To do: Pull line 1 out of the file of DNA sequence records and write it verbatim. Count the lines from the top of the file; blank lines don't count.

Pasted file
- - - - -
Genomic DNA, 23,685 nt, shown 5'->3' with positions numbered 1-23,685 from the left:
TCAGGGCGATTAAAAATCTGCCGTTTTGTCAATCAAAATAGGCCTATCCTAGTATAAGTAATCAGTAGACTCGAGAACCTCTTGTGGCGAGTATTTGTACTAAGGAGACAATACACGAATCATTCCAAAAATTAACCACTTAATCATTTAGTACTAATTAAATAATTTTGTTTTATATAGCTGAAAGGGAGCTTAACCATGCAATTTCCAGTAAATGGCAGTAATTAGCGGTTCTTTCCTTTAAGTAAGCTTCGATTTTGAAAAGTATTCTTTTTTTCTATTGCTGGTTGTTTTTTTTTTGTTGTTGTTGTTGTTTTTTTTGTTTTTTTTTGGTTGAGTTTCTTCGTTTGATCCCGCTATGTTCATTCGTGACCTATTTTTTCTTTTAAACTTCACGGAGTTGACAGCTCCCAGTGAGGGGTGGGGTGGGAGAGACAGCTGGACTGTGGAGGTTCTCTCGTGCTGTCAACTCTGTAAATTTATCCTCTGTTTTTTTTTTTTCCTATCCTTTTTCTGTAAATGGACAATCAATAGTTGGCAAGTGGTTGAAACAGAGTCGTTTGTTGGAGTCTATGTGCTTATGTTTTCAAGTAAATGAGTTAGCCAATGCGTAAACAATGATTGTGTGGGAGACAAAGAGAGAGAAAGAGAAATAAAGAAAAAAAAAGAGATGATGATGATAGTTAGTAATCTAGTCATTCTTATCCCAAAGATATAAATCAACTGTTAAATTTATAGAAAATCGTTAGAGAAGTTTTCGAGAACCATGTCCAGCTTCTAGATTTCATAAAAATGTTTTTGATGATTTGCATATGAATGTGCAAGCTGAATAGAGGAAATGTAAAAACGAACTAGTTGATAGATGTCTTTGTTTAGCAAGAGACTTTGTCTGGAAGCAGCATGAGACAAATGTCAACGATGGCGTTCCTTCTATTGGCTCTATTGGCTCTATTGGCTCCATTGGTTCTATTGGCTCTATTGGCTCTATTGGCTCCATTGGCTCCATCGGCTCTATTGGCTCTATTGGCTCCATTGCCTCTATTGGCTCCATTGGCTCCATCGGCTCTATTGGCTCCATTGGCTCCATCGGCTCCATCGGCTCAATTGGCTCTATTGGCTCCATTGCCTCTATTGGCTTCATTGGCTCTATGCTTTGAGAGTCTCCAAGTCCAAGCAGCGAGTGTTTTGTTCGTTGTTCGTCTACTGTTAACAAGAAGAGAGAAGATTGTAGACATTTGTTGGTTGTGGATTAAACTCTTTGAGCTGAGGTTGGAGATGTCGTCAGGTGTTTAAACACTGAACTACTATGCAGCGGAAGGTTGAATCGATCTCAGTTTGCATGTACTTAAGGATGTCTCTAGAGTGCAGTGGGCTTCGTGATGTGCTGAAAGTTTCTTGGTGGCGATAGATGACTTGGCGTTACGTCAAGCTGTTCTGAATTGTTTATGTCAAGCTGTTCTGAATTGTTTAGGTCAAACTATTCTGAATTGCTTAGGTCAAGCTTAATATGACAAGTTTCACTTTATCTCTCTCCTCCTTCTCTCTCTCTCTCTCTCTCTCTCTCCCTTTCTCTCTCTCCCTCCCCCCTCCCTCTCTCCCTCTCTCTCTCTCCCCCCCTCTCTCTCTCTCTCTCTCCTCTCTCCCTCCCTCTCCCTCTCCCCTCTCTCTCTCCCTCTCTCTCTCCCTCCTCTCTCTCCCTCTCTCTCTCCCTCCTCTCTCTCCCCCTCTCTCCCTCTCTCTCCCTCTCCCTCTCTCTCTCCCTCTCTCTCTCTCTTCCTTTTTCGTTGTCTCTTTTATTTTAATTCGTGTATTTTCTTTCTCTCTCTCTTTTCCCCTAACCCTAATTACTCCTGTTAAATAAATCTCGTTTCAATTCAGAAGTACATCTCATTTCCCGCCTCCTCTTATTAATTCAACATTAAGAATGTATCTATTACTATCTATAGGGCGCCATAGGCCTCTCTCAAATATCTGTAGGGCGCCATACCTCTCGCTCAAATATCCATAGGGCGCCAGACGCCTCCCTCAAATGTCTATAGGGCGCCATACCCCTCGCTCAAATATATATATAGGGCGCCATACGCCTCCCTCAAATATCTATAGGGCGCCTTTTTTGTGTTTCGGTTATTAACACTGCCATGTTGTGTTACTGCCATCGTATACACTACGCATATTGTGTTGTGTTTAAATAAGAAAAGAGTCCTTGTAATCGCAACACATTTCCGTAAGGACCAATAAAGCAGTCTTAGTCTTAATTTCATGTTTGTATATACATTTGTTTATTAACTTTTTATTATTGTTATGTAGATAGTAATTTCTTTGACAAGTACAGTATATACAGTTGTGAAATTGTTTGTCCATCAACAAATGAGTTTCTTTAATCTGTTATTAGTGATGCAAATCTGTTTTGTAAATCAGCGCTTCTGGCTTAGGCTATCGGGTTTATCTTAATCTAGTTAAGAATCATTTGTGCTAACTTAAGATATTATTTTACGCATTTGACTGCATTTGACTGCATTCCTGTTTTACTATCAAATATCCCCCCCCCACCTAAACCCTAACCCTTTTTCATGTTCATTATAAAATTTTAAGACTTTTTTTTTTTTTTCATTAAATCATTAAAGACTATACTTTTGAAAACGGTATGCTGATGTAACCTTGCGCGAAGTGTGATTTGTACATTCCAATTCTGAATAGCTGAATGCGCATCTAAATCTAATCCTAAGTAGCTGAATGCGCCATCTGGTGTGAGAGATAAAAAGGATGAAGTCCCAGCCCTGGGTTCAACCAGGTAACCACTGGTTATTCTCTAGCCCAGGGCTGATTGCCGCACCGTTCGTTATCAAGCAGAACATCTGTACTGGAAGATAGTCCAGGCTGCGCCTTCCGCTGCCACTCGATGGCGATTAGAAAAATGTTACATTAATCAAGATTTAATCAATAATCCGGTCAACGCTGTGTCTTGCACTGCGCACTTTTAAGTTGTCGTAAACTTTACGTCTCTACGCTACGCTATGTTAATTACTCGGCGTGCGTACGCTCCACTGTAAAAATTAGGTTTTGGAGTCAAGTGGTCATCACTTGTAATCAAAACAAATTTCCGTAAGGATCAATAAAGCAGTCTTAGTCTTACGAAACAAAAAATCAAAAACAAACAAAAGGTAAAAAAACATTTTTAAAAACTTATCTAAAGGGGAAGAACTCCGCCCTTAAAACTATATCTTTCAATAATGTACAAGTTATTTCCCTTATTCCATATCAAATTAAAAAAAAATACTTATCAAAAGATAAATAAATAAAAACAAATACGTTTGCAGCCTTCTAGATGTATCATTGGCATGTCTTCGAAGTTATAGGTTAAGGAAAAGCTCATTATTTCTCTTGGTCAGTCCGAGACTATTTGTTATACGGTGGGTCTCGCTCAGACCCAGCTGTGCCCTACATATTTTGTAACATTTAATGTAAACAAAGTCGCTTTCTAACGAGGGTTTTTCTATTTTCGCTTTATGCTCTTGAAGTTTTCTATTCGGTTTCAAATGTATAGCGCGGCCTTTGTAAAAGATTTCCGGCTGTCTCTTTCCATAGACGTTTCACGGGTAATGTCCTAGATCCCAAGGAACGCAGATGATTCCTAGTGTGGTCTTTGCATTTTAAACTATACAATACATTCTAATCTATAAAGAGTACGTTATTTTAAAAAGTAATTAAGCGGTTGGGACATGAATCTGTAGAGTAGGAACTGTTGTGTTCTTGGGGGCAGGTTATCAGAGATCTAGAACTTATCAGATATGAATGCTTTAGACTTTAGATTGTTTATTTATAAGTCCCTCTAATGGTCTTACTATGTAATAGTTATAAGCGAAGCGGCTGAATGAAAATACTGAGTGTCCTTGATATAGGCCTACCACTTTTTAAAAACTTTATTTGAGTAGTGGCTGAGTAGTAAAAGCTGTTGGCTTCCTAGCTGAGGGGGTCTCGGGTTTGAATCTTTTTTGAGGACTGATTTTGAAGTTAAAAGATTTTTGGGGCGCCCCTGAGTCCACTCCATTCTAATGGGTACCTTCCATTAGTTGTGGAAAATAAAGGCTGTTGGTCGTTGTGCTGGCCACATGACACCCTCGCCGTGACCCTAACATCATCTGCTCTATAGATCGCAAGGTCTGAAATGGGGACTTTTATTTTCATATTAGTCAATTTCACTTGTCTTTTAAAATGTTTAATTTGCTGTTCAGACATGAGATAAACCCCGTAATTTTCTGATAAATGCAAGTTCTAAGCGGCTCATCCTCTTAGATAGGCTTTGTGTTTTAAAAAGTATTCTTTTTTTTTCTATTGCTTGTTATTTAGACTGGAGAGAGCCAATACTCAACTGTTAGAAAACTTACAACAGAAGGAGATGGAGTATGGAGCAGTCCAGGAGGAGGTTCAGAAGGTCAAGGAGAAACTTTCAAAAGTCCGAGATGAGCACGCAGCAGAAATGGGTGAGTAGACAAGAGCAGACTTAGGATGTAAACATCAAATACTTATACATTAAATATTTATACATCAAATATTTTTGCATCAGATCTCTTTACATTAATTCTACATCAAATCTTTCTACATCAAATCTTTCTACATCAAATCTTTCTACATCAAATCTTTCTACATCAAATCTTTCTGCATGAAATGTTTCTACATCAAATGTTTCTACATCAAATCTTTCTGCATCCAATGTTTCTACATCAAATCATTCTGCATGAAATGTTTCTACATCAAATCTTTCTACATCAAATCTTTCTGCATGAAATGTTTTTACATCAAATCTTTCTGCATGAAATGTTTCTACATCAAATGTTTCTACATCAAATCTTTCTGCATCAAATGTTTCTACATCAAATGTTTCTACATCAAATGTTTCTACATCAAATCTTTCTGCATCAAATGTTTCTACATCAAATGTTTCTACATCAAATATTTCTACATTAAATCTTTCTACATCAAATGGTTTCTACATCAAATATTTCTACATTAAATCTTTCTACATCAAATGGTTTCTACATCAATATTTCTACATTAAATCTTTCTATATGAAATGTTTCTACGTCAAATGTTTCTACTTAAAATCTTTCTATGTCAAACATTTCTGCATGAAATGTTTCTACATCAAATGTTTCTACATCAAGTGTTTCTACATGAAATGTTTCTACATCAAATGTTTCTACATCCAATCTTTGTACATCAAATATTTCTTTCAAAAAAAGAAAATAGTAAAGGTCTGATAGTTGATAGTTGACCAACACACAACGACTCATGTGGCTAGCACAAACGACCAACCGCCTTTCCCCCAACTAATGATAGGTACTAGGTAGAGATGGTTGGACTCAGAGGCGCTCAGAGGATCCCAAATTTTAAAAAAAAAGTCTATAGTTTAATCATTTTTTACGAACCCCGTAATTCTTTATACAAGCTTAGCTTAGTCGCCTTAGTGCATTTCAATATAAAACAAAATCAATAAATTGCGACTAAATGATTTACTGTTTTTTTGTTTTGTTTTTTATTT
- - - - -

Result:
Genomic DNA, 23,685 nt, shown 5'->3' with positions numbered 1-23,685 from the left: